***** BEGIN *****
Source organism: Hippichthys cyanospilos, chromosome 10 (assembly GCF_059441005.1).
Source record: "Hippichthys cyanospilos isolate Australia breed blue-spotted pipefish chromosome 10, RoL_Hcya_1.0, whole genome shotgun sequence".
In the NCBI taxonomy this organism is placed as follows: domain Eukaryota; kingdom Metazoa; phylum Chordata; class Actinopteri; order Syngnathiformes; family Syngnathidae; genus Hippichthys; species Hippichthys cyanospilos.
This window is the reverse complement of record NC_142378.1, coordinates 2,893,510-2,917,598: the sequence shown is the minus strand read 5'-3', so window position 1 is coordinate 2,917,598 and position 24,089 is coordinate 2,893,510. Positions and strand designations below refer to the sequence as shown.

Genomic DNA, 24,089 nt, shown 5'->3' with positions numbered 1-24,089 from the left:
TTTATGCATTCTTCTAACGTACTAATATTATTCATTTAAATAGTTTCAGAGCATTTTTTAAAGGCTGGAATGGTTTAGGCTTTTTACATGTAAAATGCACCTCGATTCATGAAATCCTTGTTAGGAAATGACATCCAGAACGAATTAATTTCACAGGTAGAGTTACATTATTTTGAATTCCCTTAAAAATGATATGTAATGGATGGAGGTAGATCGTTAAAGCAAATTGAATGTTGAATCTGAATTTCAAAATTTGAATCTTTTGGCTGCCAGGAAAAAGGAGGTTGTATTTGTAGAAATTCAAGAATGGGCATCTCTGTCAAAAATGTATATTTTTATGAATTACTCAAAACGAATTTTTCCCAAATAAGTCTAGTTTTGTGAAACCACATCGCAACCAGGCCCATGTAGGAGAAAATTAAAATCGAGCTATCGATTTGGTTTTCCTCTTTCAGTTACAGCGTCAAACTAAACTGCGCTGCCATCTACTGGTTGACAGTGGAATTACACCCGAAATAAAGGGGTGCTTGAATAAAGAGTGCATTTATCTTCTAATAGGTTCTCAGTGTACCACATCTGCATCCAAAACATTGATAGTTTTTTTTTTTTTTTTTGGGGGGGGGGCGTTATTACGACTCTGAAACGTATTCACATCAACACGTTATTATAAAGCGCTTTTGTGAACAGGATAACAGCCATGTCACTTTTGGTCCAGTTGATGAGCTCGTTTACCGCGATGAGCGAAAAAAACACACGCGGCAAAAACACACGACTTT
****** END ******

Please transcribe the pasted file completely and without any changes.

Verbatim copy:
Source organism: Hippichthys cyanospilos, chromosome 10 (assembly GCF_059441005.1).
Source record: "Hippichthys cyanospilos isolate Australia breed blue-spotted pipefish chromosome 10, RoL_Hcya_1.0, whole genome shotgun sequence".
In the NCBI taxonomy this organism is placed as follows: domain Eukaryota; kingdom Metazoa; phylum Chordata; class Actinopteri; order Syngnathiformes; family Syngnathidae; genus Hippichthys; species Hippichthys cyanospilos.
This window is the reverse complement of record NC_142378.1, coordinates 2,893,510-2,917,598: the sequence shown is the minus strand read 5'-3', so window position 1 is coordinate 2,917,598 and position 24,089 is coordinate 2,893,510. Positions and strand designations below refer to the sequence as shown.

Genomic DNA, 24,089 nt, shown 5'->3' with positions numbered 1-24,089 from the left:
TTTATGCATTCTTCTAACGTACTAATATTATTCATTTAAATAGTTTCAGAGCATTTTTTAAAGGCTGGAATGGTTTAGGCTTTTTACATGTAAAATGCACCTCGATTCATGAAATCCTTGTTAGGAAATGACATCCAGAACGAATTAATTTCACAGGTAGAGTTACATTATTTTGAATTCCCTTAAAAATGATATGTAATGGATGGAGGTAGATCGTTAAAGCAAATTGAATGTTGAATCTGAATTTCAAAATTTGAATCTTTTGGCTGCCAGGAAAAAGGAGGTTGTATTTGTAGAAATTCAAGAATGGGCATCTCTGTCAAAAATGTATATTTTTATGAATTACTCAAAACGAATTTTTCCCAAATAAGTCTAGTTTTGTGAAACCACATCGCAACCAGGCCCATGTAGGAGAAAATTAAAATCGAGCTATCGATTTGGTTTTCCTCTTTCAGTTACAGCGTCAAACTAAACTGCGCTGCCATCTACTGGTTGACAGTGGAATTACACCCGAAATAAAGGGGTGCTTGAATAAAGAGTGCATTTATCTTCTAATAGGTTCTCAGTGTACCACATCTGCATCCAAAACATTGATAGTTTTTTTTTTTTTTTTTGGGGGGGGGGCGTTATTACGACTCTGAAACGTATTCACATCAACACGTTATTATAAAGCGCTTTTGTGAACAGGATAACAGCCATGTCACTTTTGGTCCAGTTGATGAGCTCGTTTACCGCGATGAGCGAAAAAAACACACGCGGCAAAAACACACGACTTT